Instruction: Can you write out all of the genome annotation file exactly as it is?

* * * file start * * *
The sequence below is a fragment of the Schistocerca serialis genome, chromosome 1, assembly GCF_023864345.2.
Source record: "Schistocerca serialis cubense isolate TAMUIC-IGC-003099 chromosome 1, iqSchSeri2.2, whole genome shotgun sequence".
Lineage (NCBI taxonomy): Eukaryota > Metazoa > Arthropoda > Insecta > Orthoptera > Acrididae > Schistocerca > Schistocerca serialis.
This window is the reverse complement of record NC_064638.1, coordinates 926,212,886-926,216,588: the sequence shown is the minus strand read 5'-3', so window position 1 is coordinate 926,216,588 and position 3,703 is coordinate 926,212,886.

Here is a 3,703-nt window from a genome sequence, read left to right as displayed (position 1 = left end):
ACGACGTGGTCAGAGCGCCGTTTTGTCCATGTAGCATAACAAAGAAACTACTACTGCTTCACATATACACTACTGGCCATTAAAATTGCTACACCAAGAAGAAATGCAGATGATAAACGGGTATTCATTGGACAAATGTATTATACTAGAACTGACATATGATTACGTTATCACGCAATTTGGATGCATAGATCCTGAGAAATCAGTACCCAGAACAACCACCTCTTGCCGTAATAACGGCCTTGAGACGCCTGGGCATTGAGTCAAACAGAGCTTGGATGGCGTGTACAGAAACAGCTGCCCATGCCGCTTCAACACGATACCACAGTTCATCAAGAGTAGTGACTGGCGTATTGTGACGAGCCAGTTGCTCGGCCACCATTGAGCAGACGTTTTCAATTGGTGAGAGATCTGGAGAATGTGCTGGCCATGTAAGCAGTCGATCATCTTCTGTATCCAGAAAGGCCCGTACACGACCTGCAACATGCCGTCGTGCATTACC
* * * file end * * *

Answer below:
The sequence below is a fragment of the Schistocerca serialis genome, chromosome 1, assembly GCF_023864345.2.
Source record: "Schistocerca serialis cubense isolate TAMUIC-IGC-003099 chromosome 1, iqSchSeri2.2, whole genome shotgun sequence".
Lineage (NCBI taxonomy): Eukaryota > Metazoa > Arthropoda > Insecta > Orthoptera > Acrididae > Schistocerca > Schistocerca serialis.
This window is the reverse complement of record NC_064638.1, coordinates 926,212,886-926,216,588: the sequence shown is the minus strand read 5'-3', so window position 1 is coordinate 926,216,588 and position 3,703 is coordinate 926,212,886.

Here is a 3,703-nt window from a genome sequence, read left to right as displayed (position 1 = left end):
ACGACGTGGTCAGAGCGCCGTTTTGTCCATGTAGCATAACAAAGAAACTACTACTGCTTCACATATACACTACTGGCCATTAAAATTGCTACACCAAGAAGAAATGCAGATGATAAACGGGTATTCATTGGACAAATGTATTATACTAGAACTGACATATGATTACGTTATCACGCAATTTGGATGCATAGATCCTGAGAAATCAGTACCCAGAACAACCACCTCTTGCCGTAATAACGGCCTTGAGACGCCTGGGCATTGAGTCAAACAGAGCTTGGATGGCGTGTACAGAAACAGCTGCCCATGCCGCTTCAACACGATACCACAGTTCATCAAGAGTAGTGACTGGCGTATTGTGACGAGCCAGTTGCTCGGCCACCATTGAGCAGACGTTTTCAATTGGTGAGAGATCTGGAGAATGTGCTGGCCATGTAAGCAGTCGATCATCTTCTGTATCCAGAAAGGCCCGTACACGACCTGCAACATGCCGTCGTGCATTACC